Jeff: So, how long does it take…if it stopped today, how long would it take to repopulate?
Richard: Okay. A pig is born today, that pig will be bred around 10 months of age. So you have to wait that length of time…
Richard: And then, the pregnancy is for three months, three weeks, and three days, so you have another 112, 114 days on top of that before she’s got her first litter. So there’s an in built…
Jeff: At least over a year?
Richard: It takes time. Now, what you will see happening is that, for example, in the U.S. sows, you’re constantly culling to try and keep your productivity as high as possible. So, what you’ll do in China is, you’re not going to be culling sows right now, if a pig is walking around, she’s going to be…you want to have her producing as soon as possible. And, you know, heard all things, you know, could recover the second half this year, that’s too optimistic. I’ve heard the second half of next year. It’ll take many steps, you know, for feeding more lactose to keeping sows around longer so you can breed them back. They’re even pulling gilts that should be going to slaughter. They’re going to be breeding those gilts as well.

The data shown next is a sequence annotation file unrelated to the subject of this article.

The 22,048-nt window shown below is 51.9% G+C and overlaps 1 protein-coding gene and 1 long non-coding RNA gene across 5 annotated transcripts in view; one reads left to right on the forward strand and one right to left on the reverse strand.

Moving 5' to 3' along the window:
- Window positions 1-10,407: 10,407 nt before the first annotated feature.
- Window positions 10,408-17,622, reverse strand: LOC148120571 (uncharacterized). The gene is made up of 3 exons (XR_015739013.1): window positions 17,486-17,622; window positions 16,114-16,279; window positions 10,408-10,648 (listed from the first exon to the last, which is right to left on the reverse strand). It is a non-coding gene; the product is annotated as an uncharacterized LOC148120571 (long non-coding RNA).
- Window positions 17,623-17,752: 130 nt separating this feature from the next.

Ted: So, we’re talking two or three years?
Richard: Hopefully, not that long, but I mean, it’s well into 2020.
Ted: Okay, another impact on the dairy industry and particularly at the farm level will be the inclination to sell…to cull. The slaughter rates have been up in the record numbers here for the last several weeks, a month or six weeks. If the beef prices move up, and this is probably going to cause beef prices to move up, whether it’s pork or whether it’s beef, it sounds like beef is going to move up also, which is going to increase the slaughter rates, which…
T3: Up to a point.